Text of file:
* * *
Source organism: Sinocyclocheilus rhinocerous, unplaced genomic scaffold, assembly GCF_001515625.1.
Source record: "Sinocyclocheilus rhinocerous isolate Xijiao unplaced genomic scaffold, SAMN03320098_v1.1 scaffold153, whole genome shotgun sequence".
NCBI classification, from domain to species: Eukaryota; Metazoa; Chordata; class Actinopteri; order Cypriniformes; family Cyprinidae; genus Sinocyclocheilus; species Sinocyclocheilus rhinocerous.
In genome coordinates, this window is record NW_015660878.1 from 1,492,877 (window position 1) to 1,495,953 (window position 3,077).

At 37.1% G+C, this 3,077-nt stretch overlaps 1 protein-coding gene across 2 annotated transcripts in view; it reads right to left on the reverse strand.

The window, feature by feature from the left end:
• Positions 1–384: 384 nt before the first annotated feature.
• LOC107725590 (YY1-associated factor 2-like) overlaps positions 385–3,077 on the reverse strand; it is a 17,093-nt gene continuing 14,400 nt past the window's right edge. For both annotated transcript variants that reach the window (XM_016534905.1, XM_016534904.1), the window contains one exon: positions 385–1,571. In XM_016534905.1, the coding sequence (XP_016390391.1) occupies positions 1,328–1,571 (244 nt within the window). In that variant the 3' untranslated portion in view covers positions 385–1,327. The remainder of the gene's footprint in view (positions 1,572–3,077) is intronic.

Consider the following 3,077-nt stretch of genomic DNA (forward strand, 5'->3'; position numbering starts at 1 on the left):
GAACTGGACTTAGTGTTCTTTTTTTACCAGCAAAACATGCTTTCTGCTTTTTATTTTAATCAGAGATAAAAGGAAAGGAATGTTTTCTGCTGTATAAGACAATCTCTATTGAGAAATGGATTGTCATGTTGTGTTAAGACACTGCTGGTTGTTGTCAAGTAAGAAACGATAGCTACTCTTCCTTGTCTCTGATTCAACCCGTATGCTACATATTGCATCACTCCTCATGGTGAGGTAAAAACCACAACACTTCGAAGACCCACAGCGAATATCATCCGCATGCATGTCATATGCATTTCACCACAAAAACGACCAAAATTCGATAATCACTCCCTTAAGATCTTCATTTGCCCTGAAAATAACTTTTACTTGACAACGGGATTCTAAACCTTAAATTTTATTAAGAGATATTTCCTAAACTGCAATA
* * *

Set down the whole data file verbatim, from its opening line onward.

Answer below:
Source organism: Sinocyclocheilus rhinocerous, unplaced genomic scaffold, assembly GCF_001515625.1.
Source record: "Sinocyclocheilus rhinocerous isolate Xijiao unplaced genomic scaffold, SAMN03320098_v1.1 scaffold153, whole genome shotgun sequence".
NCBI classification, from domain to species: Eukaryota; Metazoa; Chordata; class Actinopteri; order Cypriniformes; family Cyprinidae; genus Sinocyclocheilus; species Sinocyclocheilus rhinocerous.
In genome coordinates, this window is record NW_015660878.1 from 1,492,877 (window position 1) to 1,495,953 (window position 3,077).

At 37.1% G+C, this 3,077-nt stretch overlaps 1 protein-coding gene across 2 annotated transcripts in view; it reads right to left on the reverse strand.

The window, feature by feature from the left end:
• Positions 1–384: 384 nt before the first annotated feature.
• LOC107725590 (YY1-associated factor 2-like) overlaps positions 385–3,077 on the reverse strand; it is a 17,093-nt gene continuing 14,400 nt past the window's right edge. For both annotated transcript variants that reach the window (XM_016534905.1, XM_016534904.1), the window contains one exon: positions 385–1,571. In XM_016534905.1, the coding sequence (XP_016390391.1) occupies positions 1,328–1,571 (244 nt within the window). In that variant the 3' untranslated portion in view covers positions 385–1,327. The remainder of the gene's footprint in view (positions 1,572–3,077) is intronic.

Consider the following 3,077-nt stretch of genomic DNA (forward strand, 5'->3'; position numbering starts at 1 on the left):
GAACTGGACTTAGTGTTCTTTTTTTACCAGCAAAACATGCTTTCTGCTTTTTATTTTAATCAGAGATAAAAGGAAAGGAATGTTTTCTGCTGTATAAGACAATCTCTATTGAGAAATGGATTGTCATGTTGTGTTAAGACACTGCTGGTTGTTGTCAAGTAAGAAACGATAGCTACTCTTCCTTGTCTCTGATTCAACCCGTATGCTACATATTGCATCACTCCTCATGGTGAGGTAAAAACCACAACACTTCGAAGACCCACAGCGAATATCATCCGCATGCATGTCATATGCATTTCACCACAAAAACGACCAAAATTCGATAATCACTCCCTTAAGATCTTCATTTGCCCTGAAAATAACTTTTACTTGACAACGGGATTCTAAACCTTAAATTTTATTAAGAGATATTTCCTAAACTGCAATA